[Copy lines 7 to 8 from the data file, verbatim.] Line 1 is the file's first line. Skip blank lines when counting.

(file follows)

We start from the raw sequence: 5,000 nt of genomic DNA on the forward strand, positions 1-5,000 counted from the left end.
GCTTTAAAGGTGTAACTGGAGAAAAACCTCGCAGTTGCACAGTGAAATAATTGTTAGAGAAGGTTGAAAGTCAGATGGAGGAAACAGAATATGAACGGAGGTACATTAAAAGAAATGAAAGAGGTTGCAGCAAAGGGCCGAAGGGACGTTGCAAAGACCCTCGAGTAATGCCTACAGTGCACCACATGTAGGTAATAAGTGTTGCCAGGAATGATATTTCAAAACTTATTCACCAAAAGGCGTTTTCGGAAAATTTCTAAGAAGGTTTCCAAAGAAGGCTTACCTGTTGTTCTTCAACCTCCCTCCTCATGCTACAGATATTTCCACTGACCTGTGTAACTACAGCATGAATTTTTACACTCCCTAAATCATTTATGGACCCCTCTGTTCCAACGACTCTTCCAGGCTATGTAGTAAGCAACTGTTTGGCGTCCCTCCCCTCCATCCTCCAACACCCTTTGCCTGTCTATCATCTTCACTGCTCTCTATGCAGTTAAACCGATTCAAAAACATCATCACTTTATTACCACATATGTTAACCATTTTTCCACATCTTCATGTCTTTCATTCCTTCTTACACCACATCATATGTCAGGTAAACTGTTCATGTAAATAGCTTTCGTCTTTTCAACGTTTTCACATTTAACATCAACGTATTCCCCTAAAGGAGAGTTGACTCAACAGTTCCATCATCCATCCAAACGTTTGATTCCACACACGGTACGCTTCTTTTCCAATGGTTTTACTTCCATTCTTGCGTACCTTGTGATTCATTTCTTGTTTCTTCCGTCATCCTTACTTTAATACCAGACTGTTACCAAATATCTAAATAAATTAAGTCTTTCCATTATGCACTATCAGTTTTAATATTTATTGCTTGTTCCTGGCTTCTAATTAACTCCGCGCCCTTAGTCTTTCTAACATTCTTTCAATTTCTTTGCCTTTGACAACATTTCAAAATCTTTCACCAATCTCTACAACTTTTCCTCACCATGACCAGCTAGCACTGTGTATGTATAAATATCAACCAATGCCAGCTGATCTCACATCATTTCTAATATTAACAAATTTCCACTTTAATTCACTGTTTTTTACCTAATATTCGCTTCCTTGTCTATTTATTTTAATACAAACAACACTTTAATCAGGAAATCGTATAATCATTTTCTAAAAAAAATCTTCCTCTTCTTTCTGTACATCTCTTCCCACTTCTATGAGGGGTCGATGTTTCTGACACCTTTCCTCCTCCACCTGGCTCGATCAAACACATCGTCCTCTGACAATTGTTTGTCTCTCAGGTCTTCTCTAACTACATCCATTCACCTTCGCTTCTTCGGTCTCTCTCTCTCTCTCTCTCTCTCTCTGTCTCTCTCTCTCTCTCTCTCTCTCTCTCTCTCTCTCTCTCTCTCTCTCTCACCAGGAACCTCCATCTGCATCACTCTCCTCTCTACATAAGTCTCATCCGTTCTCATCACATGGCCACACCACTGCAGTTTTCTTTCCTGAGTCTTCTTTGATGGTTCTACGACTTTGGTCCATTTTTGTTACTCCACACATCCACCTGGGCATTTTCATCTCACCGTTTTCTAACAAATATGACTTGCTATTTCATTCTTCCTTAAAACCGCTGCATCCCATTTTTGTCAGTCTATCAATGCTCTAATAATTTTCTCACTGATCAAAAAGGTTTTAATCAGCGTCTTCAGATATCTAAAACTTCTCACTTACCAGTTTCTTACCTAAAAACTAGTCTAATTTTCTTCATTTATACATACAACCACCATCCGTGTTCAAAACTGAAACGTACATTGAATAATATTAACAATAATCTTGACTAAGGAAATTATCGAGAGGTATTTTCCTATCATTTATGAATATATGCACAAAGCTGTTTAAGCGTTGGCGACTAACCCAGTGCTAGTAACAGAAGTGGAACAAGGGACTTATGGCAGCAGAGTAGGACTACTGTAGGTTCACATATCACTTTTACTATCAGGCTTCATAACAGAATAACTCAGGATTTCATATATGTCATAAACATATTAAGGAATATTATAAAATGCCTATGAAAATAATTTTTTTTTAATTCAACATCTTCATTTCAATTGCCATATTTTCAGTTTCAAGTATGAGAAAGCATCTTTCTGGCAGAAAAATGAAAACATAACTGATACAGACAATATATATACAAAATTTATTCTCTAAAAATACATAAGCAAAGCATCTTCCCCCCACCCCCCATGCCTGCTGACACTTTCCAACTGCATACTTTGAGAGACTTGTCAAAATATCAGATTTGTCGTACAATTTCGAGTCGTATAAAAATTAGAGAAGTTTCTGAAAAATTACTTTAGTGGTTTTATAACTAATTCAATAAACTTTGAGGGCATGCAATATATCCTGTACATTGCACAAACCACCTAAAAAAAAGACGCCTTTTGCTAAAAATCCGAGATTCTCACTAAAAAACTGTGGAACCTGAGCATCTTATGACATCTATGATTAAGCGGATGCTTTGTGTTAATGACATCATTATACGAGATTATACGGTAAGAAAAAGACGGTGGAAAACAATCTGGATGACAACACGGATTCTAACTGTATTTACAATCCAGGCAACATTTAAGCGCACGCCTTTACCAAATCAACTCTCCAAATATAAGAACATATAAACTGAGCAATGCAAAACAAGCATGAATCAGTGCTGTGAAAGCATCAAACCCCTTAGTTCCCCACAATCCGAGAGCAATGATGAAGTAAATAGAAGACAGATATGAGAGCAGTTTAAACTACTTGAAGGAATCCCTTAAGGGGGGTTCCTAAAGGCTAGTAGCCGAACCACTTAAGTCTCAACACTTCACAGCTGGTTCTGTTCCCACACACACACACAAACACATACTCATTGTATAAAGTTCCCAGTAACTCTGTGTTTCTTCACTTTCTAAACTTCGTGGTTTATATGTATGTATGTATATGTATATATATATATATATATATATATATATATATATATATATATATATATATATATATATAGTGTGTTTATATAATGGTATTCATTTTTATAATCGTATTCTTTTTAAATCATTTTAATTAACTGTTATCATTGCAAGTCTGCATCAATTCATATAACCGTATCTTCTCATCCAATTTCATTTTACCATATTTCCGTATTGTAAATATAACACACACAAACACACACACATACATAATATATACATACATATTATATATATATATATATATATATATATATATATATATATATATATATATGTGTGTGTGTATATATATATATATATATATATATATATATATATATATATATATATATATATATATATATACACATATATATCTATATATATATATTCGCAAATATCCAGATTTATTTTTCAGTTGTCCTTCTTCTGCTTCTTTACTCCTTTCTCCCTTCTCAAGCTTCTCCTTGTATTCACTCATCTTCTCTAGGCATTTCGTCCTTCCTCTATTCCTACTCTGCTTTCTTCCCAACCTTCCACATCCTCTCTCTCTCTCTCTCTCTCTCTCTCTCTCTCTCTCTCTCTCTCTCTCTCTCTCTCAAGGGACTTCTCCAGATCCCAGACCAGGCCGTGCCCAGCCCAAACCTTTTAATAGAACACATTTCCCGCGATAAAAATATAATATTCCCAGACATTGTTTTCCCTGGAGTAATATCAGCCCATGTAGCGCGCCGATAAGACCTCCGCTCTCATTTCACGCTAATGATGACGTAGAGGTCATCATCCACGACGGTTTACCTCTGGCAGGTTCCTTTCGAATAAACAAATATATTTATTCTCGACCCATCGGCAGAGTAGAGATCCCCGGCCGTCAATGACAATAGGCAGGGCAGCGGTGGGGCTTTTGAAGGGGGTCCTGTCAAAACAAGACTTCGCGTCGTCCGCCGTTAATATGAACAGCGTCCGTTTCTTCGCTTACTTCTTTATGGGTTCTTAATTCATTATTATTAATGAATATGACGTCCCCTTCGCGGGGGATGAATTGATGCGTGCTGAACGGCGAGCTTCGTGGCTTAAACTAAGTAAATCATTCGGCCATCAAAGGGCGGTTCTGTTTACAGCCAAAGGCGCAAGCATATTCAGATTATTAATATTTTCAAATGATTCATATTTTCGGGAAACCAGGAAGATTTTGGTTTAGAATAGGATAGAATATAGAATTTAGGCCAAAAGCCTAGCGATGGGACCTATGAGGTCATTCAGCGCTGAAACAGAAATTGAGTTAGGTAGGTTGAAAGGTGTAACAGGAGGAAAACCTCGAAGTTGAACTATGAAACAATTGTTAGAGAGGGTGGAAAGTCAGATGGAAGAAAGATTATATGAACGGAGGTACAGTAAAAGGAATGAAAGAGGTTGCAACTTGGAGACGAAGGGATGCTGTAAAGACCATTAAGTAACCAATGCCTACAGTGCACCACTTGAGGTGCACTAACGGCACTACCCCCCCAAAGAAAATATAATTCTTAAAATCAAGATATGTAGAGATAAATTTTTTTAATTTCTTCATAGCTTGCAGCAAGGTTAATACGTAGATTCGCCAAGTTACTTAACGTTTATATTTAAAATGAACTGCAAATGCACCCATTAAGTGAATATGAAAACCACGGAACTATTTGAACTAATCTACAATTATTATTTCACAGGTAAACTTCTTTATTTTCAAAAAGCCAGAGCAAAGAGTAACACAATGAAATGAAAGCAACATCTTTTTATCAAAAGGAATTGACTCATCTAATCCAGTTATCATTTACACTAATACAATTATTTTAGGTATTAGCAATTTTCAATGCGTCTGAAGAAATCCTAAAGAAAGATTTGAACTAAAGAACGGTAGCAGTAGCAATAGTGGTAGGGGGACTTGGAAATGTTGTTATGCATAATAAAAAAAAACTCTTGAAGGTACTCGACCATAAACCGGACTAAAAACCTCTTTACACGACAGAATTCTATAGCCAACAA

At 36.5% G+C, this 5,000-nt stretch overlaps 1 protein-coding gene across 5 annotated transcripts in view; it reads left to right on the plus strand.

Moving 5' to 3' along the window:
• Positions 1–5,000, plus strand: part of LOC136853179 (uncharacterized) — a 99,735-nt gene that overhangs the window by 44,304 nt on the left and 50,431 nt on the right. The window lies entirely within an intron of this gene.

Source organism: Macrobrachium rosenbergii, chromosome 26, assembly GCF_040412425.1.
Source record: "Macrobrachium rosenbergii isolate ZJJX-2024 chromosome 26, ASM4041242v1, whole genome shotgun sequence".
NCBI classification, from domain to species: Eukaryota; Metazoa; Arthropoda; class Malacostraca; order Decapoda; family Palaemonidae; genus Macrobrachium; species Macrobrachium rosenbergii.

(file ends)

Source record: "Macrobrachium rosenbergii isolate ZJJX-2024 chromosome 26, ASM4041242v1, whole genome shotgun sequence".
NCBI classification, from domain to species: Eukaryota; Metazoa; Arthropoda; class Malacostraca; order Decapoda; family Palaemonidae; genus Macrobrachium; species Macrobrachium rosenbergii.